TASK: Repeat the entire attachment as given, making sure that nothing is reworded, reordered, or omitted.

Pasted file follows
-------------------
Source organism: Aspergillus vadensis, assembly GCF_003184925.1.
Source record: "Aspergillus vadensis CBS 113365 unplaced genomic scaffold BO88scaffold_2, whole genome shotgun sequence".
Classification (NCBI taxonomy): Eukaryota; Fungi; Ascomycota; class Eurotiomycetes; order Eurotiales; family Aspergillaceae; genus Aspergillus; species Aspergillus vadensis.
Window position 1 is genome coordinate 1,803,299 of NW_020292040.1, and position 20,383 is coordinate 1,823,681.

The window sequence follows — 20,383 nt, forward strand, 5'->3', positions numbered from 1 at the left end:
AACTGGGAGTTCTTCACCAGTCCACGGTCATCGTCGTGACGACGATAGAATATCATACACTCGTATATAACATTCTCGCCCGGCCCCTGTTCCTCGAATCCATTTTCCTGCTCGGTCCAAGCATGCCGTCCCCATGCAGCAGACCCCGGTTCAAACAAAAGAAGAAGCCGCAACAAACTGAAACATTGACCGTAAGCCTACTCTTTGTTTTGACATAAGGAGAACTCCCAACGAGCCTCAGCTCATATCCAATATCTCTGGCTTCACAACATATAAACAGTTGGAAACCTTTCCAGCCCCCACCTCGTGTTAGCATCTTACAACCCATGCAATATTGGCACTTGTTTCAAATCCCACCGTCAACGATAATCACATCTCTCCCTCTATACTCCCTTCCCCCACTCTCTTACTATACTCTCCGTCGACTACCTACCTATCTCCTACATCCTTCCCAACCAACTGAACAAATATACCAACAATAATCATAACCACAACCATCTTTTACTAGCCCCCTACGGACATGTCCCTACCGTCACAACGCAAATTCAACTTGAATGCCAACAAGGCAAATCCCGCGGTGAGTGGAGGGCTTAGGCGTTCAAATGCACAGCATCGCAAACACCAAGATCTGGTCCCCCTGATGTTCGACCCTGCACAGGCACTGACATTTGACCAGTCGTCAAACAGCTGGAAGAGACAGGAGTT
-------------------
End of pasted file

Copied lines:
Source organism: Aspergillus vadensis, assembly GCF_003184925.1.
Source record: "Aspergillus vadensis CBS 113365 unplaced genomic scaffold BO88scaffold_2, whole genome shotgun sequence".
Classification (NCBI taxonomy): Eukaryota; Fungi; Ascomycota; class Eurotiomycetes; order Eurotiales; family Aspergillaceae; genus Aspergillus; species Aspergillus vadensis.
Window position 1 is genome coordinate 1,803,299 of NW_020292040.1, and position 20,383 is coordinate 1,823,681.

The window sequence follows — 20,383 nt, forward strand, 5'->3', positions numbered from 1 at the left end:
AACTGGGAGTTCTTCACCAGTCCACGGTCATCGTCGTGACGACGATAGAATATCATACACTCGTATATAACATTCTCGCCCGGCCCCTGTTCCTCGAATCCATTTTCCTGCTCGGTCCAAGCATGCCGTCCCCATGCAGCAGACCCCGGTTCAAACAAAAGAAGAAGCCGCAACAAACTGAAACATTGACCGTAAGCCTACTCTTTGTTTTGACATAAGGAGAACTCCCAACGAGCCTCAGCTCATATCCAATATCTCTGGCTTCACAACATATAAACAGTTGGAAACCTTTCCAGCCCCCACCTCGTGTTAGCATCTTACAACCCATGCAATATTGGCACTTGTTTCAAATCCCACCGTCAACGATAATCACATCTCTCCCTCTATACTCCCTTCCCCCACTCTCTTACTATACTCTCCGTCGACTACCTACCTATCTCCTACATCCTTCCCAACCAACTGAACAAATATACCAACAATAATCATAACCACAACCATCTTTTACTAGCCCCCTACGGACATGTCCCTACCGTCACAACGCAAATTCAACTTGAATGCCAACAAGGCAAATCCCGCGGTGAGTGGAGGGCTTAGGCGTTCAAATGCACAGCATCGCAAACACCAAGATCTGGTCCCCCTGATGTTCGACCCTGCACAGGCACTGACATTTGACCAGTCGTCAAACAGCTGGAAGAGACAGGAGTT